Aetna and Humana said in a statement that they will “vigorously” fight to complete their deal. Cigna, meanwhile, cast doubt on whether its deal can be completed. Anthem said it’s ready for a court fight, but is also open to a settlement with the Justice Department.

“The DOJ’s action is based on a flawed analysis and misunderstanding of the dynamic, competitive and highly regulated health care landscape and is inconsistent with the way that the DOJ has reviewed past health care transactions,” Anthem said.

If Anthem’s bid for Cigna falls apart under antitrust scrutiny, Cigna is owed $1.85 billion, according to the terms of their agreement. Aetna would owe Humana $1 billion should its takeover fail under a U.S. challenge.

If the Anthem-Cigna merger ultimately fails, smaller insurers could become targets for Cigna, including WellCare Health Plans Inc., Centene Corp. and Molina Healthcare Inc. Anthem, meanwhile, has said it would be interested in buying assets from Aetna and Humana if they win approval for their deal conditioned on divestitures. The Justice Department can decide to settle the lawsuits if it finds asset sales by the companies resolve its concerns about the tie-ups.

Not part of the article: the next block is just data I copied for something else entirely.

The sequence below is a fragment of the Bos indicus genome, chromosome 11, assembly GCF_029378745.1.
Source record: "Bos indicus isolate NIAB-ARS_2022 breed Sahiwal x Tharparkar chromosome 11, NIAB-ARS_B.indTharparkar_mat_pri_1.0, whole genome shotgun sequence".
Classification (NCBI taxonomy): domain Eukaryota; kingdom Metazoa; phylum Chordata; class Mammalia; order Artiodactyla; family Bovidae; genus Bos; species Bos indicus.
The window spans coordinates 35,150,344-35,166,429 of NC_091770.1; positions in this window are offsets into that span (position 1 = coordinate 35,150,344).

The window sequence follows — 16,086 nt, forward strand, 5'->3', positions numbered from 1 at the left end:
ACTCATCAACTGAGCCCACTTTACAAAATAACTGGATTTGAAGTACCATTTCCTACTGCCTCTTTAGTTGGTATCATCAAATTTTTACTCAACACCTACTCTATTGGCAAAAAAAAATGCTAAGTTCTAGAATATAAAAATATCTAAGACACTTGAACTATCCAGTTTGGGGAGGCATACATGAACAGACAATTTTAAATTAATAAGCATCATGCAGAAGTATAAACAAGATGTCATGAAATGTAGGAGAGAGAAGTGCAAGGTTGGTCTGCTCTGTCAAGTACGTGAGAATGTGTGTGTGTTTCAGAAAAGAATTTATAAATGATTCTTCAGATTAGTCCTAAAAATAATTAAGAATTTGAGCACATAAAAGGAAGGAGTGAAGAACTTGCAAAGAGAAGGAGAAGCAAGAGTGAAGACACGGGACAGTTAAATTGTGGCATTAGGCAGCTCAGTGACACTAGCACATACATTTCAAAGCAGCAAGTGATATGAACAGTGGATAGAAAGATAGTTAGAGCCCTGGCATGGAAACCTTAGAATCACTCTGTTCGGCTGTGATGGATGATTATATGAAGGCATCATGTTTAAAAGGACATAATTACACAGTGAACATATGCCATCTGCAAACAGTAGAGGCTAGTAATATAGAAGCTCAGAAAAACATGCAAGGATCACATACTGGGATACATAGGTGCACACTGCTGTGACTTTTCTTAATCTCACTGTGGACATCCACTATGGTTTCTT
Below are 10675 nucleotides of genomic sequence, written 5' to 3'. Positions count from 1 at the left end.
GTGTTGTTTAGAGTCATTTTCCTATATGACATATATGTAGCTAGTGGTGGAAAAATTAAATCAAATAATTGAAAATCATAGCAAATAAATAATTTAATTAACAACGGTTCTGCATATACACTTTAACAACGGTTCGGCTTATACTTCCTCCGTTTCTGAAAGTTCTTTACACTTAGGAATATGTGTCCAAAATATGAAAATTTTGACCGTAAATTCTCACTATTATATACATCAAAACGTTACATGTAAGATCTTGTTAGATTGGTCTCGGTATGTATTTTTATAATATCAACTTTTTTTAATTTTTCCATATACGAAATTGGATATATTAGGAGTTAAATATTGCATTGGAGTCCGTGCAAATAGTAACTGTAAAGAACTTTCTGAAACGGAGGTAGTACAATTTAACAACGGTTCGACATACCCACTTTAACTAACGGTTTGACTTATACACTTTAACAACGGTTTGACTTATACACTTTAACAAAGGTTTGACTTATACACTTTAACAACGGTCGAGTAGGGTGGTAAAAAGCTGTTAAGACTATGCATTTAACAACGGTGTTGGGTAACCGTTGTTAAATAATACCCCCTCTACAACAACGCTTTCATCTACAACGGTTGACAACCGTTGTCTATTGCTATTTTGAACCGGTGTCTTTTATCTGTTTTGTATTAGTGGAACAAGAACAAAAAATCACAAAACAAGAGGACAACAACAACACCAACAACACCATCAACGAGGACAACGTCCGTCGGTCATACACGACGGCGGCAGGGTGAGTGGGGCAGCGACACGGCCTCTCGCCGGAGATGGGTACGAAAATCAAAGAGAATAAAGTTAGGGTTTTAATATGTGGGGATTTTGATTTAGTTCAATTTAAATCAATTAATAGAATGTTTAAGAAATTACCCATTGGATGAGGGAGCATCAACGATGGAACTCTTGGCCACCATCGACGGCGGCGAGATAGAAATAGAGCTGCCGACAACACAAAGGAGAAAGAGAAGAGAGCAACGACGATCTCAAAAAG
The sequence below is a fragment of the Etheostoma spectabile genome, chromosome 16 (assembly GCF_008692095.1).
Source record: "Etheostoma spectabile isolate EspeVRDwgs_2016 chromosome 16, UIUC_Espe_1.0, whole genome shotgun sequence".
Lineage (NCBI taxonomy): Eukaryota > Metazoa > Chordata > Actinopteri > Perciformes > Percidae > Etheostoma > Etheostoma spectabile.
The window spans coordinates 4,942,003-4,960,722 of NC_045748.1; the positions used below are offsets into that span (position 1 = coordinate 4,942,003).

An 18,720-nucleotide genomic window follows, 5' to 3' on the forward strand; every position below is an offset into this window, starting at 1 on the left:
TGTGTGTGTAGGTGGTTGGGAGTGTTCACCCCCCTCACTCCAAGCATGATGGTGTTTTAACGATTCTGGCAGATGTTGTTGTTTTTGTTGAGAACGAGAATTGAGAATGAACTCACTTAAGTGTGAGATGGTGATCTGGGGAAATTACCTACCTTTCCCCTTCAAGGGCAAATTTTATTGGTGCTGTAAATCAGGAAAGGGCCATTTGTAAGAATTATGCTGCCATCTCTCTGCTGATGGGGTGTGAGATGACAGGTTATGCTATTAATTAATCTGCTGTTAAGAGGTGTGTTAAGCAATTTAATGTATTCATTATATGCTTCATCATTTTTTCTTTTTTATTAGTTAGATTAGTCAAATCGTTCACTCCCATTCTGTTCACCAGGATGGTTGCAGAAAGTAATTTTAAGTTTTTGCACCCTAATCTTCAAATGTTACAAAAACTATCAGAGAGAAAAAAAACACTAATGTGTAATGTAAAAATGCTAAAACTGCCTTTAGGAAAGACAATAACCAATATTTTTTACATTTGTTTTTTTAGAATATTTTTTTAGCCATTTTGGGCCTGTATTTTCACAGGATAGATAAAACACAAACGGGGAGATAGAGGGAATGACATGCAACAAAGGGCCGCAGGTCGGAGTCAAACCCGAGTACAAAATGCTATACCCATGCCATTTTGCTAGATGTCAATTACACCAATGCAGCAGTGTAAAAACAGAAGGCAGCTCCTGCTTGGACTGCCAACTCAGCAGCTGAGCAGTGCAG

Aetna did present two divestiture plans to the Justice Department in an effort to show officials that there’s sufficient competition in the market for private health plans for the elderly to allow the Humana deal to go forward, a person familiar with the matter has told Bloomberg News. Health insurers, including WellCare and Centene, offered to buy the policies up for sale, which cover about 350,000 people, the person said.

After the lawsuits were filed, Humana said it expects to record significant losses in its business selling health insurance to individuals who aren’t covered by Medicare, the U.S. program for the elderly and disabled, and would exit eight of 19 states where it sells individual plans under Obamacare.